My friend and I continued our discussion, and he being from a scientific background, suggested that most of his life has not entertained too much creativity, and so for him to go out there with a camera and make images, he sometimes feels as if he is a 'fraud' in what he does. I can relate to this very much if I look at my sports experience while at School: I was terrible. Always the last person to be chosen for a team because I had two left feet and I would only hold a sports team back. Since then, I've always felt a lack of real confidence to get involved in most sporting activities. It doesn't sit well with me. On the other side of the coin, if I look back to my childhood, I was always drawing and painting. I was an arty kid. So I guess through being creative since an early age, I have never experienced the  'lack of confidence' that my friend is talking about, because I've always been creating things from my very earliest of memories. Creating art feels natural. Perhaps to some, it doesn't?

Back to my first paragraph: I believe very much, that when we create art, we do it for ourselves and everything else comes as secondary to that purpose. To do it for other reasons, is to lose one's way and soon, we are floating on a sea of uncertainty.


That uncertainty is what kills our creativity. Doubt is introduced, and when doubt comes along, we lose everything.

I'm very aware of this myself, because with my own photography business, I could get sidetracked into creating work that I think will interest you as a reader to my blog. I haven't felt any pressure to do so, nor have I ever pandered to the idea that my work is for the consumption of others: I do what I do, for me, and because I am driven to do it.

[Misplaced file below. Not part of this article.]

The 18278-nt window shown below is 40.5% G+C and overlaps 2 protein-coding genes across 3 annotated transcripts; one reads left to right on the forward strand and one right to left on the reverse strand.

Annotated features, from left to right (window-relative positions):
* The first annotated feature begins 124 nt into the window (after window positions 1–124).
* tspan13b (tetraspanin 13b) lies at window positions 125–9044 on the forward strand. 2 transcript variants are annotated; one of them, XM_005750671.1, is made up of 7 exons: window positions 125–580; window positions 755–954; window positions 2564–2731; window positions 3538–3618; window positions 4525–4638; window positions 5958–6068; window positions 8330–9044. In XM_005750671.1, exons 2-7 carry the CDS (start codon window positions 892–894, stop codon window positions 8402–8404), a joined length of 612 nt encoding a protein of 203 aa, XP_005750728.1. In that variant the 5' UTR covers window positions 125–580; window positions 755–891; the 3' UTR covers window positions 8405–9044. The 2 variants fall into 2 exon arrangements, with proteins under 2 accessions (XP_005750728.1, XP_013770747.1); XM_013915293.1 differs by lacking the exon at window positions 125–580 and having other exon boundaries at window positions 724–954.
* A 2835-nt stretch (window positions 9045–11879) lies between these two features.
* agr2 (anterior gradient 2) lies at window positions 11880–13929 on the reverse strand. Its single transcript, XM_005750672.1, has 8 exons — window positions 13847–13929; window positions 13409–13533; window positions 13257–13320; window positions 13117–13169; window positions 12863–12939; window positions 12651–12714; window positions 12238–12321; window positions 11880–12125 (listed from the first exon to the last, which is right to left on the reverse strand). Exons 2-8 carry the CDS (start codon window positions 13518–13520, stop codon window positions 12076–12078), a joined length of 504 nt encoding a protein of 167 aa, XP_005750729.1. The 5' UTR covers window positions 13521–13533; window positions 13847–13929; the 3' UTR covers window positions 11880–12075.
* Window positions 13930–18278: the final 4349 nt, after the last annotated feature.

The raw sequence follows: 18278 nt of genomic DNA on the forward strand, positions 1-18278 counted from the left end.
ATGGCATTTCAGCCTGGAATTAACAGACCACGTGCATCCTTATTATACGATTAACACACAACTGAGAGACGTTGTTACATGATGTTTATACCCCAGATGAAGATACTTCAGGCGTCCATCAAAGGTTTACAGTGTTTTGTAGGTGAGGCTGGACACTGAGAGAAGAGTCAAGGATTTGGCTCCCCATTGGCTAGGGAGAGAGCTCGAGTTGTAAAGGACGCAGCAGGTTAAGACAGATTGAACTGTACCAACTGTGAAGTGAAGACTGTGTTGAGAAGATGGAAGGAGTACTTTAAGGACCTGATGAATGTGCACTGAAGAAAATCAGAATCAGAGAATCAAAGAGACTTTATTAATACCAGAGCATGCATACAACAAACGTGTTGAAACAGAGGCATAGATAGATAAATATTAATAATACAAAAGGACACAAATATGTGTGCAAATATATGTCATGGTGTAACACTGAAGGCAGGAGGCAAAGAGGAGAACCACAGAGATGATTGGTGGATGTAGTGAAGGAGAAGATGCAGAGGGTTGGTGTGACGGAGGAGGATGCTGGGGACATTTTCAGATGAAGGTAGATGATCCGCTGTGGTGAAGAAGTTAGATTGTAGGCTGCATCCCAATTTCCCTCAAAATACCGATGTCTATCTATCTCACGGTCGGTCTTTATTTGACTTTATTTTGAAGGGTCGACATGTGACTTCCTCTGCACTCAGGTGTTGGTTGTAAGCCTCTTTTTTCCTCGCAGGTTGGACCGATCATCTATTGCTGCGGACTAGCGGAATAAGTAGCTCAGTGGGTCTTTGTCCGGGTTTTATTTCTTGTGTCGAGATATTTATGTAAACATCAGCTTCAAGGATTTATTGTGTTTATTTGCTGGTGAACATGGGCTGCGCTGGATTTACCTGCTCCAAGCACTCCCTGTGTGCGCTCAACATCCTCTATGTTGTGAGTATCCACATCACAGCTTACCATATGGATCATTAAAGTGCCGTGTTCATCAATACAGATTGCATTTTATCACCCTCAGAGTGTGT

I think it's a shame if the 'confidence' required to create art is because one feels they do not measure up to another's work, or whether we feel we must prove our validity to others. I think this is why I've never really been interested in competitions as such. Art is not a competitive thing for me, but I can understand and appreciate that competitions give some a sense of validity and encouragement to what they do (heck, I'm sure I'd be delighted if I won a competition!) But really, I think we have to please ourselves first and foremost.

We do art because it's what we saw and what we felt. If we do it for those reasons alone, we can't go wrong. I would love to hear your thoughts on confidence when creating art.

Lenswork Interview

This past week, I had a very engaging telephone interview with Brooks Jensen, the publisher of Lenswork. The interview is slated for release sometime this month or in October. I'm not exactly sure.

If you don't know much about Lenswork, then I would strongly urge you to seek it out. There are not that many interesting photography related magazines or on-line subscriptions which focus on the art and creative aspects of being a photographer. In fact, I think it's telling that most of the sites out there are predominantly focussed on gear. So it's really refreshing to have Brook's magazine available.

Anyway, the interview with Brooks was covered by himself recording his own audio while he chatted to me on Skype, and I recorded my own segment with my handy Sony PCM-D50 audio recorder (I love taking a little audio recorder with me on my travels as I think sound is a further dimension in which one can creatively explore their surroundings and it's been very useful for adding a richness to some of my podcasts).